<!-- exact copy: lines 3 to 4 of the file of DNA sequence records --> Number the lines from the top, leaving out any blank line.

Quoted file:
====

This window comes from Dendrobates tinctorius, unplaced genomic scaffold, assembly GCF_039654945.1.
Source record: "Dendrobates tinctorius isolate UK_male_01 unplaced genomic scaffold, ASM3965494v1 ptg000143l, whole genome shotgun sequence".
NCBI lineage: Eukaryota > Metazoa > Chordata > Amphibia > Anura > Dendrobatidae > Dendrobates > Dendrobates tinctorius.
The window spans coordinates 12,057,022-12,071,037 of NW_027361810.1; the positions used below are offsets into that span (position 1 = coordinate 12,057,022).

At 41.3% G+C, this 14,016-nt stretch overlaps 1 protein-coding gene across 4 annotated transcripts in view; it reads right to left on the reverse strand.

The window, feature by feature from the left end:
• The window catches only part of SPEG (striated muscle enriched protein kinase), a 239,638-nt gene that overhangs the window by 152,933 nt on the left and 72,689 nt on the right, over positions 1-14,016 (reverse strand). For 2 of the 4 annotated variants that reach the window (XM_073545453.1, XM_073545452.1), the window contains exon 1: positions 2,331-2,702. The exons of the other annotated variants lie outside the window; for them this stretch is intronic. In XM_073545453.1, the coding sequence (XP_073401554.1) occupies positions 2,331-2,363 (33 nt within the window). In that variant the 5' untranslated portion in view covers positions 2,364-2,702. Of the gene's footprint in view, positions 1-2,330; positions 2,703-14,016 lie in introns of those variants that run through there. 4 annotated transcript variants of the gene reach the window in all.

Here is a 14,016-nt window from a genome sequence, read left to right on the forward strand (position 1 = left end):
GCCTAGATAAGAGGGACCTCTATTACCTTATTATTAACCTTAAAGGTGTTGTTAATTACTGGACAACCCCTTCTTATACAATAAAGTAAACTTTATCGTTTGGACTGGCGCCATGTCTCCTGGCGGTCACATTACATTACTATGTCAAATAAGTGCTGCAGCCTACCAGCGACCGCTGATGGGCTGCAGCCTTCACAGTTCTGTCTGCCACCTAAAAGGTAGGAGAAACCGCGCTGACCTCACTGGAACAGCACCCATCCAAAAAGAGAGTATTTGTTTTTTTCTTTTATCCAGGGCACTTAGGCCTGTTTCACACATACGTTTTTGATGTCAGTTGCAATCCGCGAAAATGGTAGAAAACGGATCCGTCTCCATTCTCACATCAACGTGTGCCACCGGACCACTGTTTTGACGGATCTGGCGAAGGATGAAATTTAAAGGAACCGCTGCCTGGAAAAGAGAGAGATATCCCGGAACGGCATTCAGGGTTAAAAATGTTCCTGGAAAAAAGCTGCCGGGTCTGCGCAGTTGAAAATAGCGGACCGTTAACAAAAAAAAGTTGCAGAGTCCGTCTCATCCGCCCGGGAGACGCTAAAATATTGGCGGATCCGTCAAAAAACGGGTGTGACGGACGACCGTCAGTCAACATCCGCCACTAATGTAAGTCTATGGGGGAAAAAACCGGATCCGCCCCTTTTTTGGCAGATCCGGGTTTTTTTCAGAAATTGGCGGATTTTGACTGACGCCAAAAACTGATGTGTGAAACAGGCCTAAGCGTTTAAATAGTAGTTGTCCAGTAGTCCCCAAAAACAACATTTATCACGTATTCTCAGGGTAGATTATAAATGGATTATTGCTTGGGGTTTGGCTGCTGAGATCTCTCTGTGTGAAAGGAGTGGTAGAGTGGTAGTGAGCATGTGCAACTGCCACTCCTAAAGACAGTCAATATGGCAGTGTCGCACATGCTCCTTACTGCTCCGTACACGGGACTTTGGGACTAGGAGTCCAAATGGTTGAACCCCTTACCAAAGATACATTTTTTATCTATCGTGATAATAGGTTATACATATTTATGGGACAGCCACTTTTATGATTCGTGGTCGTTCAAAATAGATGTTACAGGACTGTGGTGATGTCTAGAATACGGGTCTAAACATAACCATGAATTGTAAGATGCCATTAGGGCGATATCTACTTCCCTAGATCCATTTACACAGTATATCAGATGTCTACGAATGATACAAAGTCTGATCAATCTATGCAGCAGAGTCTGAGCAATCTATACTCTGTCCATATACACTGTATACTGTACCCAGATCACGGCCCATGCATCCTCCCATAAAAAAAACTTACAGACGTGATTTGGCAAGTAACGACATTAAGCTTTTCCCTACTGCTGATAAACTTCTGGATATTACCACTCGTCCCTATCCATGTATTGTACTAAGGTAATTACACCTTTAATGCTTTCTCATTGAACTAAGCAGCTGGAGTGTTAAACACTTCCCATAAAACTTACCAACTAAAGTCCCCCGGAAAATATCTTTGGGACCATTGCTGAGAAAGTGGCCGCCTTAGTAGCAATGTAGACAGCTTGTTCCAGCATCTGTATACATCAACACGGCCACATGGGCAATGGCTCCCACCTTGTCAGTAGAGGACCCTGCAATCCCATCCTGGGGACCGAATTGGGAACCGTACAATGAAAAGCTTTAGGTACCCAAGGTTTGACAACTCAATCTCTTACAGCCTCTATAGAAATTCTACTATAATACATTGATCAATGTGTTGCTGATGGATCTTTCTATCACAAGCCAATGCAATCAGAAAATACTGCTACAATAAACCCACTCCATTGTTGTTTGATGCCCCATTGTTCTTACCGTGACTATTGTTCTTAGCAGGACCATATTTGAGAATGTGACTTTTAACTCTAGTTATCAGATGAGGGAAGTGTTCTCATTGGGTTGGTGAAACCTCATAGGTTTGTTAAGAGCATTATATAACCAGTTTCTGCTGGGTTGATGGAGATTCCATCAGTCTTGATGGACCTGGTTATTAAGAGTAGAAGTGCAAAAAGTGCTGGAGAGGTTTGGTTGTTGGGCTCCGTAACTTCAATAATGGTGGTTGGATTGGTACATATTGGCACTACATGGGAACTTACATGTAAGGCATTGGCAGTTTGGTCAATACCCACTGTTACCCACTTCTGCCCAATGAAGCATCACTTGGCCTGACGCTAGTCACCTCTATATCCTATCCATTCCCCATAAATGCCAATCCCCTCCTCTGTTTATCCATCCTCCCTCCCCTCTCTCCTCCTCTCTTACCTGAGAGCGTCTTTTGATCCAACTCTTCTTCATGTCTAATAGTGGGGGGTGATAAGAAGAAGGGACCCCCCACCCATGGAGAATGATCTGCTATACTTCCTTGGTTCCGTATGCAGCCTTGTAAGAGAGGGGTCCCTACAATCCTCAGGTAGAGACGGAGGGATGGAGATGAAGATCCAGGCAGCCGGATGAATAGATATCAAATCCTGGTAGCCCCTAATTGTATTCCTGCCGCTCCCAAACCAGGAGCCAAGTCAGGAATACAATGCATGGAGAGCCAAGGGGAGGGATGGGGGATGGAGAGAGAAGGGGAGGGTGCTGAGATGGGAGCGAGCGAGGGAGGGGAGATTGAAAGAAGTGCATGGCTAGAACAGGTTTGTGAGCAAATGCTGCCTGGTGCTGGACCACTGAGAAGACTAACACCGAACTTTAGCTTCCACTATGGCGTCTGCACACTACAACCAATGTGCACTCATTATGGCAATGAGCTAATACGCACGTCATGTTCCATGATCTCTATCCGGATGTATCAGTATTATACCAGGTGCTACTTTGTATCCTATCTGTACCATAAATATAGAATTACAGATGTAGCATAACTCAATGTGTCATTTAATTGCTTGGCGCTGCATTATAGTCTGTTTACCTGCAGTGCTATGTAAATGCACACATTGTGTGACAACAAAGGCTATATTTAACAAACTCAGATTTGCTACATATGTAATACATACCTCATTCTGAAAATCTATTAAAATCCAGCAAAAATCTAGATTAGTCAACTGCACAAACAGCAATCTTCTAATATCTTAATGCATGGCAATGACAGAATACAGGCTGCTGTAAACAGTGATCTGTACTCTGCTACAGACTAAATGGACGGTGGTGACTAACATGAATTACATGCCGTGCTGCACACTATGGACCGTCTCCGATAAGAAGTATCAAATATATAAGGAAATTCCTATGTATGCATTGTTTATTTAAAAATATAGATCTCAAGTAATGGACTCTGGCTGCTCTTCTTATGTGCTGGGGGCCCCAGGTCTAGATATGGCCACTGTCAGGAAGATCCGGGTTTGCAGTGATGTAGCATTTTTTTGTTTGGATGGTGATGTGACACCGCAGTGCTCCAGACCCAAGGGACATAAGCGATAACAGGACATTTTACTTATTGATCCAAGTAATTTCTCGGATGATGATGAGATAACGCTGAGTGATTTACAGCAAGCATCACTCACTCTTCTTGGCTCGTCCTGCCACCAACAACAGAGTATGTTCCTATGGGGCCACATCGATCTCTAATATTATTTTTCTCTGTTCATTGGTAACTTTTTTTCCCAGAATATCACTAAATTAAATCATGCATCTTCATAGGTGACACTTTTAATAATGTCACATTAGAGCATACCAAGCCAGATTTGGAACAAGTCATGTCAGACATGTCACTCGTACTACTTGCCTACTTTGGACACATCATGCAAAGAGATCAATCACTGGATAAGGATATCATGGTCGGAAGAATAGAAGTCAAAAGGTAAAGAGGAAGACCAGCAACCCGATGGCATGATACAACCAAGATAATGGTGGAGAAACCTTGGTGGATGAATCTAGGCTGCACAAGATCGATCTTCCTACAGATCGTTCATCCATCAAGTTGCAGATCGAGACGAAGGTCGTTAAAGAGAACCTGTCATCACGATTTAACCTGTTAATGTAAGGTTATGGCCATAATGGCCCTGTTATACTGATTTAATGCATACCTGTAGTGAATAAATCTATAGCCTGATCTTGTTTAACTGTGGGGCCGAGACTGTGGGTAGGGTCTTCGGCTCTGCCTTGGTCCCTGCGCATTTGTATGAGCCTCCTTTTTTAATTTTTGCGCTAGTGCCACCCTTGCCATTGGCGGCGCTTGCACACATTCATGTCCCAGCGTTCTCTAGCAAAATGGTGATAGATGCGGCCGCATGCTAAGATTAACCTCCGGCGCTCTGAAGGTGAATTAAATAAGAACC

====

NCBI lineage: Eukaryota > Metazoa > Chordata > Amphibia > Anura > Dendrobatidae > Dendrobates > Dendrobates tinctorius.
The window spans coordinates 12,057,022-12,071,037 of NW_027361810.1; the positions used below are offsets into that span (position 1 = coordinate 12,057,022).